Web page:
2010 FIFA World Cup: How Soccer Can Become 'Big' in the United States

Cody DixonCorrespondent IJune 4, 2010

Project 2010. Project-40. Generation Adidas. 

Sound familiar? 

To the average American sports fan, probably not.  That’s because the average American sports fan couldn’t name the starting XI of the US Men’s National Team (Don’t feel bad average American sports fan, Bob Bradley is having trouble with it too.  Oh, you don’t know who Bob Bradley is either?).

In short, Project 2010 is/was a manifesto of sorts, one outlining certain plans to make the United States a “legitimate threat” to win the FIFA World Cup by the year 2010.


Well, according to my watch, it’s the year 2010, and it seems that Project 2010 should be just about ready to bear fruit.


With only a week left until the 2010 FIFA World Cup officially kicks off in South Africa, the grandiose plans of Project 2010 will be put to the test.  


Now, I’m not going to be blinded by my passion for American soccer and say that the US totally has a shot at winning this thing, but I’m also not going to implore negative sentiments about the team and say that they’re going to get blown out by much better competition. 


I have to admit, the fact that most soccer analysts, domestic and abroad, predict the US to go through to the knockout stages is a great improvement.


And in truth, call me crazy, but I do feel that on any given day, the US Men’s National Team can beat any other country’s national team, as was proved by the stunning 2-0 win over World Cup favorite Spain in last year’s Confederations Cup. 


But to sustain that kind of play against a myriad of the world’s elite teams in a month long tournament, and to think the US has a “legitimate” shot at winning said tournament, it becomes very hard to speak those words and truly believe them.


But I no longer agonize over the question of why the US isn’t as good as everybody else. No, what disheartens me the most is why doesn’t anybody care?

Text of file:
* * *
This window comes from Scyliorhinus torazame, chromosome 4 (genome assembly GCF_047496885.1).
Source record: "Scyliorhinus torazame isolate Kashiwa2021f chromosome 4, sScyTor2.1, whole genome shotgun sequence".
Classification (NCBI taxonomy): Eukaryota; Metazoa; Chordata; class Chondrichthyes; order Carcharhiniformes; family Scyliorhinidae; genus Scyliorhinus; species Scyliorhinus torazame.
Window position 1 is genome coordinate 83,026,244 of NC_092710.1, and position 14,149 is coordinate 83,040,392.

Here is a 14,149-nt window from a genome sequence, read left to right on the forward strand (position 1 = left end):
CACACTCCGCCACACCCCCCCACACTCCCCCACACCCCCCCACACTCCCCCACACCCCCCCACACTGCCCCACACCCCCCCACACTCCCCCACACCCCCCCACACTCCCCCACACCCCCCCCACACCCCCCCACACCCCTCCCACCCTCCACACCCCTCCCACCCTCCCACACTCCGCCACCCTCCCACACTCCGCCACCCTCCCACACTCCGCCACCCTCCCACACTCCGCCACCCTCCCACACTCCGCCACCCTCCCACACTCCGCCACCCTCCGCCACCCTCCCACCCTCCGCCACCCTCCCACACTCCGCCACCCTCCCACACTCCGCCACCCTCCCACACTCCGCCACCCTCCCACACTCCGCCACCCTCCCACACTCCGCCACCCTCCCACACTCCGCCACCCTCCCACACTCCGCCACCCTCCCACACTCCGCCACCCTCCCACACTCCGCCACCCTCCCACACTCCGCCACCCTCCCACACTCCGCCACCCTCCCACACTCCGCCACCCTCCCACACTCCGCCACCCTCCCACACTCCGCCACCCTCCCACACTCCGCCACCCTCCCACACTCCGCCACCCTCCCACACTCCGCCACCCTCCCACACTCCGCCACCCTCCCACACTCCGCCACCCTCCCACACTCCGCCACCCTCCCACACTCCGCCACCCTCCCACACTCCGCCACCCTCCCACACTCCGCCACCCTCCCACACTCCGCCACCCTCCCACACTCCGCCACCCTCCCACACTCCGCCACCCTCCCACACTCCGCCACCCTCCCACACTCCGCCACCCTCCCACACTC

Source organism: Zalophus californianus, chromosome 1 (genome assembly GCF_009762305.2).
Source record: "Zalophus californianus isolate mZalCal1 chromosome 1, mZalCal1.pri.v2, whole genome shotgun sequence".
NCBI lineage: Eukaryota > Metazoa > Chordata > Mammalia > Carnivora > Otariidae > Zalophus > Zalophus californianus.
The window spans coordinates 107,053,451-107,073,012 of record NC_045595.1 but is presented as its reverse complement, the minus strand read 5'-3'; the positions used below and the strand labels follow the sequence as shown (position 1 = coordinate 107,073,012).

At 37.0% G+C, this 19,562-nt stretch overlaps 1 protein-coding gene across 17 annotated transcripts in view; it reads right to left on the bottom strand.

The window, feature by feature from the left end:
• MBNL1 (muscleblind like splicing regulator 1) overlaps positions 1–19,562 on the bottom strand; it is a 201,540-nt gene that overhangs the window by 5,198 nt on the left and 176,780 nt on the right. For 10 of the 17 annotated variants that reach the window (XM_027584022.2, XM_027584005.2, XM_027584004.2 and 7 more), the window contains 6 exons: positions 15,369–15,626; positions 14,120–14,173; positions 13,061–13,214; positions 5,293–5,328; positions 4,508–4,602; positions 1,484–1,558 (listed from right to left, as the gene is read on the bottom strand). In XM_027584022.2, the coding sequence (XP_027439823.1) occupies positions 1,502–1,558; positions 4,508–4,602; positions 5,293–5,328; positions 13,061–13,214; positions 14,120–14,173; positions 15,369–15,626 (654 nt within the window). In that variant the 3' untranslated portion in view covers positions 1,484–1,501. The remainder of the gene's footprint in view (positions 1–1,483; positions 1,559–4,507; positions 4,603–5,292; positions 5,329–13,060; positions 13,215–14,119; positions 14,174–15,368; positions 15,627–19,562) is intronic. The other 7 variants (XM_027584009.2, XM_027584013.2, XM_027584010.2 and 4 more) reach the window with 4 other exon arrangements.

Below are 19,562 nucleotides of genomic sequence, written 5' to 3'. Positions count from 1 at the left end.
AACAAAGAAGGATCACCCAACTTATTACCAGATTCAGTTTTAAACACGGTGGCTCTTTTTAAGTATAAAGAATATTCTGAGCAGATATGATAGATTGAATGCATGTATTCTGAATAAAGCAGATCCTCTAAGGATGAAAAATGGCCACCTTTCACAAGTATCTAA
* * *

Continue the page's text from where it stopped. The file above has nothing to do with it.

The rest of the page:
Why is the world’s most popular sport, a sport that ends wars and unites nations, merely an afterthought in the American sports landscape?


I’m not going to answer these questions, instead I will give two scenarios in which soccer could become as big as football or basketball in the United States (I’ll bet you can guess the first one).


First scenario:  The US wins the World Cup


Winning the world’s most prestigious soccer event is a no-brainer, but let’s not overlook this one.  Some may argue that a deep run in the tourney will increase soccer interest nationwide. 


No.  Any increase in soccer interest will only last as long as the team itself lasts in the tournament.  A semi-finals appearance? Not good enough.  A dream trip to the final?  A vast improvement, but still not something the American people could hang their hats on.


I won’t deny that if the US makes a deep run in this year’s World Cup, the nation will be alight with soccer fever, but that will fizzle out. 


Remember, the World Cup isn’t an annual tournament. The old sports adage “Wait ‘till next year,” doesn’t exist in international soccer.  Only bringing home the trophy would keep the attention of the American sports fan for four years.  Only winning the biggest event on the planet would give American fans something to boast about, and be excited about for four years.  Only winning the FIFA World Cup would make soccer relevant in the United States.


Second scenario:  The world’s best soccer player is an American.


If Lionel Messi was an American, soccer would be huge.  If the United States had a figure that everyone in the world recognized as the best player, then soccer would become immensely popular in the States.  Americans love being the best, and certainly having a player that is the best in a foreign sport would propel its popularity within this country.  


People would recognize that this great American Soccer player (whatever his name would be—I’ll call him: Pelé Smith) scoring four goals in a Champions League quarterfinal match would be the equivalent of Kobe dropping 50 in a playoff game.  And people would go nuts!  Fans, the media, etc., would all jump on board if the best player in the world was an American.


And I’m not just talking about a really good player. I’m talking about a legendary player, a progressive player, a player who changes how the game is played.


Unfortunately, the only way I see the US having such a player is if they won the World Cup and inspired some super athletic youngster away from football or basketball to become Pelé Smith.


And now I’m back to scenario one.  Good luck boys.